Mike Nichols must have seemed the perfect choice to direct the film version of Patrick Marberís play, a funny and sharp exploration of modern relationships. But despite the pedigree behind the camera and a terrific cast, the end result is cold and curiously lifeless.
The story involves two couples whose relationships intersect over a four-year period in London. When Alice (Natalie Portman), an American stripper, meets a journalist called Dan (Jude Law) they strike up a relationship. A few years on Dan meets a photographer, Anna (Julia Roberts), and decides to flirt with her. She initially rejects his advances and instead ends up going out with a dermatologist called Larry (Clive Owen). Undeterred, Dan meets up with Anna a year later at an exhibition of her work and they begin cheating on their respective lovers.
Continue reading “Closer”
Mike Leighís latest film is a beautifully crafted and heartbreaking tale of a cleaner leading a secret double life as an abortionist in 1950s London.
But if you are expecting a preachy film on the issue of abortion then you will be mistaken. Instead we have an engrossing study of characters caught up in events out of their control. Itís portrayal of working class Londoners is detailed without ever being patronizing and it skilfully focuses on the emotional fallout created by the abortion laws rather than the legal question itself. Viewers are confronted with the issue but not necessarily from the angle you might expect.
Continue reading “Vera Drake”
Whilst it may not be the complete disaster US critics have suggested, Alexander is riddled with flaws and suprisingly for an Oliver Stone film curiously dull and lifeless.
With the worldwide success of Gladiator in 2000 it was only a matter of time before Hollywood turned to the story of Alexander The Great. His extraordinary life seemed perfect for the big screen and so when Oliver Stone started this film before Baz Lurhmannís rival project it seemed a mouth-watering prospect. However the final result is a crushing disappointment. The film tries to cover the whole of Alexanderís life and his story is narrated via flashback by the older Ptolemy (Anthony Hopkins). We see him as a young child learning how to tame a horse and being tutored by Aristotle. It then follows his life as he struggles with his two bickering parents Philip (Val Kilmer) and Olympias (Angelina Jolie) and leads his kingdom into a sprawling military crusade through the Ancient World.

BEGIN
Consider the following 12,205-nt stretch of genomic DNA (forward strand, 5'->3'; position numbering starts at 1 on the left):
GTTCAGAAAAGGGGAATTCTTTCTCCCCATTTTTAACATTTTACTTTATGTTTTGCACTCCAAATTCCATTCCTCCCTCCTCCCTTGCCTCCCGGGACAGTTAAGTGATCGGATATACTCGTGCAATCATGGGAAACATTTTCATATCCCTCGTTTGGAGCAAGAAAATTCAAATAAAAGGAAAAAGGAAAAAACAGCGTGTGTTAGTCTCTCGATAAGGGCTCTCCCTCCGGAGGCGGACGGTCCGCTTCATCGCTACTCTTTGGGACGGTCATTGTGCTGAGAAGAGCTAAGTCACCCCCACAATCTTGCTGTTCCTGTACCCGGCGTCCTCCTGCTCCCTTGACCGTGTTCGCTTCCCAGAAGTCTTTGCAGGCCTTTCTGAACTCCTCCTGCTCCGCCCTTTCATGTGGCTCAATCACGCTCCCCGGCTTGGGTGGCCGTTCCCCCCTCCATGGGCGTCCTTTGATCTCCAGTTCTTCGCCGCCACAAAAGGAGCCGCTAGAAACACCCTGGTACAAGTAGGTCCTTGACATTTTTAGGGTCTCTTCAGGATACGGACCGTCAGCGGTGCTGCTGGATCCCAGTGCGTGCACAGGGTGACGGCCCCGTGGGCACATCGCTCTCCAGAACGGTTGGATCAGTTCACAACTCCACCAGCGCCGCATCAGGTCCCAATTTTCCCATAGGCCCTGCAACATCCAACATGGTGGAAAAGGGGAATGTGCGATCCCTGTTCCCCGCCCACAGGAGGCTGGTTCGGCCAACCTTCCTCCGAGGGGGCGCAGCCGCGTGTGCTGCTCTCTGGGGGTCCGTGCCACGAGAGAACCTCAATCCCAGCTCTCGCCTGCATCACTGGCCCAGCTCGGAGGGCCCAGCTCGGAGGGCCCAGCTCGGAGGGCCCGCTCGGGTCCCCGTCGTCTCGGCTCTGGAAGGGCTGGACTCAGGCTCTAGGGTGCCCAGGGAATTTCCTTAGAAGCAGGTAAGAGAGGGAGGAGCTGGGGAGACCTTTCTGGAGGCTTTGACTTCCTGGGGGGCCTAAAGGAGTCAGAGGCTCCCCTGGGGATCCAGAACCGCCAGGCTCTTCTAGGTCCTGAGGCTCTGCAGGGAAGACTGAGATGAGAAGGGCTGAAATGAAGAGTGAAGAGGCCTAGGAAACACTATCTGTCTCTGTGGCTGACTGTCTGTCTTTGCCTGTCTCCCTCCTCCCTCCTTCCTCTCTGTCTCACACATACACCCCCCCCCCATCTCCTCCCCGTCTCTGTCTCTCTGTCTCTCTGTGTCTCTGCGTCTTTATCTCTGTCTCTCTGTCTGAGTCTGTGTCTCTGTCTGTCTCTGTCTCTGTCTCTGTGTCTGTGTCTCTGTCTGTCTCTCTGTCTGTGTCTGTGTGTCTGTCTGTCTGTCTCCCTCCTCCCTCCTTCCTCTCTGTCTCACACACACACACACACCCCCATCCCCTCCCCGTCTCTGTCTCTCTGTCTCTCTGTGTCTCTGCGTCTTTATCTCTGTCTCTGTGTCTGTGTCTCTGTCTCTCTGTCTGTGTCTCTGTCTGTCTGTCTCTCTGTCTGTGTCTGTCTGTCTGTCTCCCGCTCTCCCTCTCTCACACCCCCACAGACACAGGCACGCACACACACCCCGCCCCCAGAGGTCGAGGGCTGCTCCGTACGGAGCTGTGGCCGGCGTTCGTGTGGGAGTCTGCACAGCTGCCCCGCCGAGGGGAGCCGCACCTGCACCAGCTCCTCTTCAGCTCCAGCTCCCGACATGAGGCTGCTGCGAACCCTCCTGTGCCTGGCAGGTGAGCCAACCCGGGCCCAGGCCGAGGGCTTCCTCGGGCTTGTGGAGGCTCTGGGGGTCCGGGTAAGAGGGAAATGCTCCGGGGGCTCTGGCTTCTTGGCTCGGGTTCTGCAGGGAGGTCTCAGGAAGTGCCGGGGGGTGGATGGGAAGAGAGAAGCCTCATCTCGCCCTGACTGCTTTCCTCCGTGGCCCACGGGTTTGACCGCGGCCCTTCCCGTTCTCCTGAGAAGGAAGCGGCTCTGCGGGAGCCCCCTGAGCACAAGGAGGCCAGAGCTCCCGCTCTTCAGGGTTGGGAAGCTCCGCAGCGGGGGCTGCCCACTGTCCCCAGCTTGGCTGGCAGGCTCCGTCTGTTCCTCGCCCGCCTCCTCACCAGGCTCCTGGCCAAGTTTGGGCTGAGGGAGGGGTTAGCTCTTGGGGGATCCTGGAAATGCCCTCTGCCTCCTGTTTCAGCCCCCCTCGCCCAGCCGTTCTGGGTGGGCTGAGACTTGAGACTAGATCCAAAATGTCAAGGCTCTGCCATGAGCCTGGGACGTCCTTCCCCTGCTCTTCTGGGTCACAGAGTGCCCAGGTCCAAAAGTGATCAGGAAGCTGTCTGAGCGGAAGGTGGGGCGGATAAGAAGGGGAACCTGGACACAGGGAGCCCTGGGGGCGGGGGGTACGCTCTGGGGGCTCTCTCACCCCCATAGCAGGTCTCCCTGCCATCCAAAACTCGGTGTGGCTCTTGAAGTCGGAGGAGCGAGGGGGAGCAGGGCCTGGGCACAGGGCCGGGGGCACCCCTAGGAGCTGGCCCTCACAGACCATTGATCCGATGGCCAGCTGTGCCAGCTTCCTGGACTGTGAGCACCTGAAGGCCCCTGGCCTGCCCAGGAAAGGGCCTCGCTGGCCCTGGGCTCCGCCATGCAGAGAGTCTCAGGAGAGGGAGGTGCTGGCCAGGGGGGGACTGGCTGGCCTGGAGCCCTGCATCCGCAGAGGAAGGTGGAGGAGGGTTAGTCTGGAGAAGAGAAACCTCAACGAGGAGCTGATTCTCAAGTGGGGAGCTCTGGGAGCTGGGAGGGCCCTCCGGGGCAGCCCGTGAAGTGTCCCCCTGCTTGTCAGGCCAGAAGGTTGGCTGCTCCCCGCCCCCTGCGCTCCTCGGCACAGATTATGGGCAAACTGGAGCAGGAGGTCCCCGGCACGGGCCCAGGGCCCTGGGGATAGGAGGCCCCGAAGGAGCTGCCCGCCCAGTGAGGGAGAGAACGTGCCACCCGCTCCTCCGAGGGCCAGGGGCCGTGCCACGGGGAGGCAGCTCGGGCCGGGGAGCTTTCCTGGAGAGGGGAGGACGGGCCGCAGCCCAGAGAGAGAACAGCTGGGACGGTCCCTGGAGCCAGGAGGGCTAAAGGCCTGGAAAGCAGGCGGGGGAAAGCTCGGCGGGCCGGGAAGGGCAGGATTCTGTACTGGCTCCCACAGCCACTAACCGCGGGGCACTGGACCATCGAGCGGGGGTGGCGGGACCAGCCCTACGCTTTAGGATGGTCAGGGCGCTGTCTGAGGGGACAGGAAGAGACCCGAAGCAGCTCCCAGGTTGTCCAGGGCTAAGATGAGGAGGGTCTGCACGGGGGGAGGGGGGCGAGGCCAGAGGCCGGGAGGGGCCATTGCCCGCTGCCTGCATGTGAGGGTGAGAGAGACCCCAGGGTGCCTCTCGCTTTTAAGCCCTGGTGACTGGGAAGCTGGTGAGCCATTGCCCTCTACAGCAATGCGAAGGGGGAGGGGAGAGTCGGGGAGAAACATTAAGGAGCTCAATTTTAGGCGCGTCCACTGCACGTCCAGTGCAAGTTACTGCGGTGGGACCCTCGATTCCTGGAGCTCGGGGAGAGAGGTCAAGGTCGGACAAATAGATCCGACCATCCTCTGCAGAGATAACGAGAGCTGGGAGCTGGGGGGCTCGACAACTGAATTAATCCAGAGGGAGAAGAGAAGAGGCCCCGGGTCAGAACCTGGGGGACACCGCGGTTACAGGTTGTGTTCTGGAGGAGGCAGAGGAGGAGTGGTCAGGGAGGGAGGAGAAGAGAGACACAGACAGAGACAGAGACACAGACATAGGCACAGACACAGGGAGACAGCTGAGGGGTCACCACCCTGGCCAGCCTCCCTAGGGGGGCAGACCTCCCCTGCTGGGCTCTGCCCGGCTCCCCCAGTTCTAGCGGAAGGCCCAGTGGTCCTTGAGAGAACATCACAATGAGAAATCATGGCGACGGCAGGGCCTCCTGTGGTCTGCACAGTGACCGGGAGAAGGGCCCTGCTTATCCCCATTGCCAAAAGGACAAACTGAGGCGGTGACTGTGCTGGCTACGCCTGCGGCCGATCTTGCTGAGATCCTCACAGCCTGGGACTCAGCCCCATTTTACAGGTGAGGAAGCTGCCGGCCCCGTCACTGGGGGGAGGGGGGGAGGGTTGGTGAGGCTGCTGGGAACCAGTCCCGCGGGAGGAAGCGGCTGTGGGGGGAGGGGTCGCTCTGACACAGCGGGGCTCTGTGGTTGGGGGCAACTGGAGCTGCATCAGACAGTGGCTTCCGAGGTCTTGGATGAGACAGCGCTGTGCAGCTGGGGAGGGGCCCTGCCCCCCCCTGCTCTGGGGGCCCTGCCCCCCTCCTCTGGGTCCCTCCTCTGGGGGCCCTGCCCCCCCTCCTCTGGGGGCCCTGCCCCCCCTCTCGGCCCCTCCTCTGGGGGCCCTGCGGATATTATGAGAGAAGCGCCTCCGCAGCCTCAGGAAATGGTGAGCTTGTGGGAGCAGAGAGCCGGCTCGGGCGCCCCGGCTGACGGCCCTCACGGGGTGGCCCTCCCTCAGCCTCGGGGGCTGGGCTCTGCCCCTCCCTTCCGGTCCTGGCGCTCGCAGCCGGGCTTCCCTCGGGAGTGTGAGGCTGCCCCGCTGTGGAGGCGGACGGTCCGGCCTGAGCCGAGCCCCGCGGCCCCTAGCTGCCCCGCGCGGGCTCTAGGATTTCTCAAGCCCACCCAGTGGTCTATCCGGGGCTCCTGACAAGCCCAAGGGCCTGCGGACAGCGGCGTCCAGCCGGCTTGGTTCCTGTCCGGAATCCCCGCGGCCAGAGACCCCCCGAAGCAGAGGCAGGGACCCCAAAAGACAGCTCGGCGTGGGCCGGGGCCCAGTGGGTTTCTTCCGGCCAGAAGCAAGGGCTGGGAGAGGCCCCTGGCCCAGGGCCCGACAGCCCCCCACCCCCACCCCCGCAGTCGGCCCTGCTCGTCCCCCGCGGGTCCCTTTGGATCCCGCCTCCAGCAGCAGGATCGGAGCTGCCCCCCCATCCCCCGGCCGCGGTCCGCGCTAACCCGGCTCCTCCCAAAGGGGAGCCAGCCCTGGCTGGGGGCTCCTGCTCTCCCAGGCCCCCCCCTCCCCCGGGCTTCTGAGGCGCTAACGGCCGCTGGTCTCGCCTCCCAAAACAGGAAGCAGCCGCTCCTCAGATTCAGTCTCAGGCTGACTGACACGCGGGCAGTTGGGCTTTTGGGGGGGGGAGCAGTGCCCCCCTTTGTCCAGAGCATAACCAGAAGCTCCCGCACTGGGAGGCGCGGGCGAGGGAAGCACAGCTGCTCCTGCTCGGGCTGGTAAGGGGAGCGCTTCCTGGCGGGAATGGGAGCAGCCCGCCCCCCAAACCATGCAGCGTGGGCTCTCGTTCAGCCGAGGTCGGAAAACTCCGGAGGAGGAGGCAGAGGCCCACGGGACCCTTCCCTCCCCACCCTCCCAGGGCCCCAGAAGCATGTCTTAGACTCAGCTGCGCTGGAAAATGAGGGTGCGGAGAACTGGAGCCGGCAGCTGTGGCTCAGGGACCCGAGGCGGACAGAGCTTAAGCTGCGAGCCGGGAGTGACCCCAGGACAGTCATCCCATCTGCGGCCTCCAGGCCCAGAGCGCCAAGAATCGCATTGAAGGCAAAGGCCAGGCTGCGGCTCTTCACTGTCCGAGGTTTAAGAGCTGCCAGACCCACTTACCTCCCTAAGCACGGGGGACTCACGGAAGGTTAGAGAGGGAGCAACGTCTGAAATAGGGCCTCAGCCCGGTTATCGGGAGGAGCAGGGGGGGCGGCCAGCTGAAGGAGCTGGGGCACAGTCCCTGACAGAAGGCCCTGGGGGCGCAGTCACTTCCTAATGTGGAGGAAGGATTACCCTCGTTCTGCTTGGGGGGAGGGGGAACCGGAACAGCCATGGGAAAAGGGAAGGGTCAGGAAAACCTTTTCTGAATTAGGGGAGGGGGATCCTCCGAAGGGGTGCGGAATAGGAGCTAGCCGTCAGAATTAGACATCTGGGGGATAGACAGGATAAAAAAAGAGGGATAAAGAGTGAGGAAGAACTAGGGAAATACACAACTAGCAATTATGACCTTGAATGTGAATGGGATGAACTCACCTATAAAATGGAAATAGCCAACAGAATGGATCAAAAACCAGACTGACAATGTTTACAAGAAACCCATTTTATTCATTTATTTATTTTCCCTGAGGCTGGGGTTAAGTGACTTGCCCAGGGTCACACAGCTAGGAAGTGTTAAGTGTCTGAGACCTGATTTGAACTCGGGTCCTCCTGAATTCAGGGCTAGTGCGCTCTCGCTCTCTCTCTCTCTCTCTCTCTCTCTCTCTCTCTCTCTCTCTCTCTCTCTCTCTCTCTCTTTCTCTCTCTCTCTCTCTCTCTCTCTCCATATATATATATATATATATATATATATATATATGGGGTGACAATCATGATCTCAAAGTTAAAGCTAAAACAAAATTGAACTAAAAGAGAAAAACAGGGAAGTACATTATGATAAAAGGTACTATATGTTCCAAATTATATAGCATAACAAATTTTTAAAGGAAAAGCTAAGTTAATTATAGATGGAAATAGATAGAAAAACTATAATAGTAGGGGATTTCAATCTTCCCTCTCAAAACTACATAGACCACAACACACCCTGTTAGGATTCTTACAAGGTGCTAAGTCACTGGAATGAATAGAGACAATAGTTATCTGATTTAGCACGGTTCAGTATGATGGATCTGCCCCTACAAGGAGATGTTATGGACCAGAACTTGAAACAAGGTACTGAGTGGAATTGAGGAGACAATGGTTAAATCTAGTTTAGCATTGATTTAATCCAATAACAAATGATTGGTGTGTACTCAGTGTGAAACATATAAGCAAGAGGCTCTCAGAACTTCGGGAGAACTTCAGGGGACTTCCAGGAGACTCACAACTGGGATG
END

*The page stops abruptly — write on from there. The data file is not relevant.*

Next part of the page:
Continue reading “Alexander”
Instead of picking a top 10 list this year, I’ve decided to simply select the films that have impressed me the most this year. So instead of 10 we have 12. Why exclude or include films just to get a neat 10? Also, a quick note for overseas readers – I’m based in the UK so the list refers to films that were released here in 2004.
Anyway, here are my top 12 films of 2004:
Continue reading “The Best Films of 2004”
Here are my ‘honourable mentions’ of 2004. They are the films that impressed me but just fell short of making the final ‘films of the year’ list.
Collateral: Michael Mannís latest was slick and stylish though not quite up to the standard of his best work.
Dogville: Lars Von Trier often seems to revel in infuriating his critics and some US reviewers fell right into his trap by taking his ideas and aesthetic way too seriously. Despite a ponderous middle hour this contained some of the yearís funniest moments on film.
Fahrenheit 9/11: The hype and carefully constructed publicity campaign overshadowed the final film, yet despite itís faults it was still a breath of fresh air to see current affairs make it into the multiplexes this summer.
Garden State: This accomplished debut from writer/director and star Zach Braff featured one of the yearís best soundtracks and contained some wonderful touches in itís tale of an actor return home to his New Jersey hometown.
Girl With A Pearl Earring: Some literary adaptations can be stodgy affairs but Peter Webberís take on Tracy Chevalierís best seller contained a satisfying degree of passion in telling the story of Vermeer and his mysterious muse. Eduardo Serraís cinematography more than did justice to the Dutch artistís use of colour and light.
House of Flying Daggers: Zhang Yimouís second film out this year was not quite as good as Hero but it was still a feast for the eyes. Whilst it lacked the style and beauty of Yimouís other film it still contained some of the years best action scenes.
Man On Fire: Some US critics detested this thriller starring Denzel Washington as a bodyguard on a mission of revenge in Mexico City. Whilst the style trumps the content, I thought it was one of the more gripping and technically impressive films of the year. Despite the well worn revenge premise and some corny lines, Tony Scottís visual style and the sound editing made it an engrossing experience.
Continue reading “The Honourable Mentions of 2004”